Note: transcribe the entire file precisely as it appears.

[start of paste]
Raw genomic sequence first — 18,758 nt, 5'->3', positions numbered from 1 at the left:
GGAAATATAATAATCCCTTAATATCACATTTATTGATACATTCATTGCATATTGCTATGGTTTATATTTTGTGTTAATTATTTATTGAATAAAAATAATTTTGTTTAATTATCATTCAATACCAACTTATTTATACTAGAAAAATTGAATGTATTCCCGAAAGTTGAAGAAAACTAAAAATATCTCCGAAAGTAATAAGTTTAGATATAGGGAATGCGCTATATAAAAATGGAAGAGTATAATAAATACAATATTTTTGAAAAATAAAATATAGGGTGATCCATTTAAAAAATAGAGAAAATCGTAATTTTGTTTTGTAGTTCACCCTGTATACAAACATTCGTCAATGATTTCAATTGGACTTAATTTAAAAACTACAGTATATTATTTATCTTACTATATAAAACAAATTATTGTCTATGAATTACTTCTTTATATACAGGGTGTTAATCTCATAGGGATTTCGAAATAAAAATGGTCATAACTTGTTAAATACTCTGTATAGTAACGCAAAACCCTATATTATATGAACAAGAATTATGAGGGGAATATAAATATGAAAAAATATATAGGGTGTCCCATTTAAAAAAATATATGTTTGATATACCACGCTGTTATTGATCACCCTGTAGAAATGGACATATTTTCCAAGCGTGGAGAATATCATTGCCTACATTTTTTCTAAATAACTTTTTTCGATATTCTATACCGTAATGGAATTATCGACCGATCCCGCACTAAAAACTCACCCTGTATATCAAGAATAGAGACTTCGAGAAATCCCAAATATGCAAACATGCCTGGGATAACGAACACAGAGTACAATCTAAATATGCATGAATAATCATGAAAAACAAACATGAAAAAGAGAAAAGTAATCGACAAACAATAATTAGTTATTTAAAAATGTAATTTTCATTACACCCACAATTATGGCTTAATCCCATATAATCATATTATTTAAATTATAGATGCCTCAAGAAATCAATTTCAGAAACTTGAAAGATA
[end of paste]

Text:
Raw genomic sequence first — 18,758 nt, 5'->3', positions numbered from 1 at the left:
GGAAATATAATAATCCCTTAATATCACATTTATTGATACATTCATTGCATATTGCTATGGTTTATATTTTGTGTTAATTATTTATTGAATAAAAATAATTTTGTTTAATTATCATTCAATACCAACTTATTTATACTAGAAAAATTGAATGTATTCCCGAAAGTTGAAGAAAACTAAAAATATCTCCGAAAGTAATAAGTTTAGATATAGGGAATGCGCTATATAAAAATGGAAGAGTATAATAAATACAATATTTTTGAAAAATAAAATATAGGGTGATCCATTTAAAAAATAGAGAAAATCGTAATTTTGTTTTGTAGTTCACCCTGTATACAAACATTCGTCAATGATTTCAATTGGACTTAATTTAAAAACTACAGTATATTATTTATCTTACTATATAAAACAAATTATTGTCTATGAATTACTTCTTTATATACAGGGTGTTAATCTCATAGGGATTTCGAAATAAAAATGGTCATAACTTGTTAAATACTCTGTATAGTAACGCAAAACCCTATATTATATGAACAAGAATTATGAGGGGAATATAAATATGAAAAAATATATAGGGTGTCCCATTTAAAAAAATATATGTTTGATATACCACGCTGTTATTGATCACCCTGTAGAAATGGACATATTTTCCAAGCGTGGAGAATATCATTGCCTACATTTTTTCTAAATAACTTTTTTCGATATTCTATACCGTAATGGAATTATCGACCGATCCCGCACTAAAAACTCACCCTGTATATCAAGAATAGAGACTTCGAGAAATCCCAAATATGCAAACATGCCTGGGATAACGAACACAGAGTACAATCTAAATATGCATGAATAATCATGAAAAACAAACATGAAAAAGAGAAAAGTAATCGACAAACAATAATTAGTTATTTAAAAATGTAATTTTCATTACACCCACAATTATGGCTTAATCCCATATAATCATATTATTTAAATTATAGATGCCTCAAGAAATCAATTTCAGAAACTTGAAAGATA